During his premiership, Sri Lanka and India have signed several memorandums of understanding (MoUs) to boost bilateral ties. According to one such MoU, India was given the right to develop a shipping terminal in the Colombo port. The document, however, did not specify which terminal would be given to India. The issue became a point of contention between the two countries as India was eyeing the eastern terminal while Sri Lanka offered the western terminal. The eastern terminal is strategically important because it is a deep port, potentially allowing for dual use facilities, while the western terminal lacks such advantages. A third terminal between the two is being developed by China.
Brewing Tensions and a Simmering Crisis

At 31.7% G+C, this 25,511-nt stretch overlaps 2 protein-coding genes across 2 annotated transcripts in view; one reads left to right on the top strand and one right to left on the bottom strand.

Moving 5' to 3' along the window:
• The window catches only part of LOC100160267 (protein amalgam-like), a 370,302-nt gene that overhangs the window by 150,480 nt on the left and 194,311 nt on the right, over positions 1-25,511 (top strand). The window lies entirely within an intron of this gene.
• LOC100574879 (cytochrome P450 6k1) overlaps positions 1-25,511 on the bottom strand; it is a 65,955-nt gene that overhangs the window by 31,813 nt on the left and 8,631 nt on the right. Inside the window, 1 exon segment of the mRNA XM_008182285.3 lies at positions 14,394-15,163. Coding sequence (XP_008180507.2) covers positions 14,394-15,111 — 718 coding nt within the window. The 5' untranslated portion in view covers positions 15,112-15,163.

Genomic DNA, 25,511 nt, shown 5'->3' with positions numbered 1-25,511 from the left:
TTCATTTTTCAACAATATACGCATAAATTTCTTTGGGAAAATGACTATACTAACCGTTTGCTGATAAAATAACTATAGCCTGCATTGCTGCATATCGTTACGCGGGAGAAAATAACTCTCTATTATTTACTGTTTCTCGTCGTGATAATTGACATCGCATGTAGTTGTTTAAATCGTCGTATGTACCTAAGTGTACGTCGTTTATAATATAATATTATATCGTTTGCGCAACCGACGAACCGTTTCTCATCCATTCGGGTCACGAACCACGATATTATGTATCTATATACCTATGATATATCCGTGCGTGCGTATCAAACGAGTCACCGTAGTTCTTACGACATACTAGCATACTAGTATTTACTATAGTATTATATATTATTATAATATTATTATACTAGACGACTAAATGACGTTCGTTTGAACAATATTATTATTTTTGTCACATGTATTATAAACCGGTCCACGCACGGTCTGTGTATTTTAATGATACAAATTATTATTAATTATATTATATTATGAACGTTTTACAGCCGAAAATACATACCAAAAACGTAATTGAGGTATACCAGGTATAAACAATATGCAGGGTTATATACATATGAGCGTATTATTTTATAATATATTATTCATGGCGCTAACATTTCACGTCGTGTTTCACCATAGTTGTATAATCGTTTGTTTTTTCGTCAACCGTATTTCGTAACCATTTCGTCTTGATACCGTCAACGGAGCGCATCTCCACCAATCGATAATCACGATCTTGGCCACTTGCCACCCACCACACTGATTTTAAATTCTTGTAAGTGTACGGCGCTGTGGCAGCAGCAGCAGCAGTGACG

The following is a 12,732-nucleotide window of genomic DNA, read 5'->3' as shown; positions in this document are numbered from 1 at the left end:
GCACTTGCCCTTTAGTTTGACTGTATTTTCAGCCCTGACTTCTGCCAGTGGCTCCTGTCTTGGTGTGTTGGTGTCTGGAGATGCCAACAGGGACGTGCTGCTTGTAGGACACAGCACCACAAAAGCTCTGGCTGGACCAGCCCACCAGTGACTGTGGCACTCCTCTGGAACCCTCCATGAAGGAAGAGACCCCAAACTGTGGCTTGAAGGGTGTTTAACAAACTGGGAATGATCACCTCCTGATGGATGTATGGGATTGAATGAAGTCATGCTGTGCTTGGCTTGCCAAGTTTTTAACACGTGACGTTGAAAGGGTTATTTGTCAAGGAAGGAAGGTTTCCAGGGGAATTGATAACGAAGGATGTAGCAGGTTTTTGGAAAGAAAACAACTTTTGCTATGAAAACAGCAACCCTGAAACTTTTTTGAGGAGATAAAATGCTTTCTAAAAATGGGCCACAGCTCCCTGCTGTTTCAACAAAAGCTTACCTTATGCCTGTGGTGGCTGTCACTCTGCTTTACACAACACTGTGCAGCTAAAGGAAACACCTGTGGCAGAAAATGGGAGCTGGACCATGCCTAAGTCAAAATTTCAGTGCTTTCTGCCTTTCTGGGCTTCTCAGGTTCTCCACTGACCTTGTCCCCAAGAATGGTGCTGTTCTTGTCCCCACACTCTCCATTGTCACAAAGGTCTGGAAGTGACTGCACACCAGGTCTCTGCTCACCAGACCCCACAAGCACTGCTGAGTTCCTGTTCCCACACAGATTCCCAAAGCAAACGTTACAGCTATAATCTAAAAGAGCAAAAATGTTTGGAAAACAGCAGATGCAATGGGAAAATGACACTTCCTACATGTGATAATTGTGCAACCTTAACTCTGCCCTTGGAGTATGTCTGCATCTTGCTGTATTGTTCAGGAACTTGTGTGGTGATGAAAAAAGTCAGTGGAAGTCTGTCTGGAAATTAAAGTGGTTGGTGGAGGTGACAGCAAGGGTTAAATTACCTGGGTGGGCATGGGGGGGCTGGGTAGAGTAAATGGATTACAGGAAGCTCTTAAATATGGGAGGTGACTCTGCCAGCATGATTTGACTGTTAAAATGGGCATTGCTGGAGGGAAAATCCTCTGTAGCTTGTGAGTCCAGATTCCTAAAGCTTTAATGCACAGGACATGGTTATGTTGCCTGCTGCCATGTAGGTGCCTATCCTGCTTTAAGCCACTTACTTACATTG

A few days before his recent trip to India in October, Wickremesinghe and the President Sirisena appear to have clashed over the issue, with Wickremesinghe demanding that the eastern terminal be given to India and the President refusing to agree. Upon his return from India, Wickremesinghe was sacked. The timing of this decision indicates an anti-India motive, fueled by rumors that Delhi was involved in a recent plot to kill the Sri Lankan President. The President, however, has cited disagreements over the economy as driving the decision as many critics have also argued that Wickremesinghe’s policies have bankrupted the country. In 2017, Sri Lanka’s economic growth slowed, falling to a 16-year low. Moreover, Wickremesinghe’s alleged mishandling and involvement in a fraud within Sri Lanka’s Central Bank further discredited his government. Rajapaksa has been quick to turn his attentions to the economy, presumably to reverse his predecessor’s perceived missteps and demonstrate his utility to Sirisena, formerly his bitter rival. He was simultaneously named Minister of Finance in addition to his prime ministerial portfolio, and immediately introduced a series of economic measures aimed at least in part at building popular support.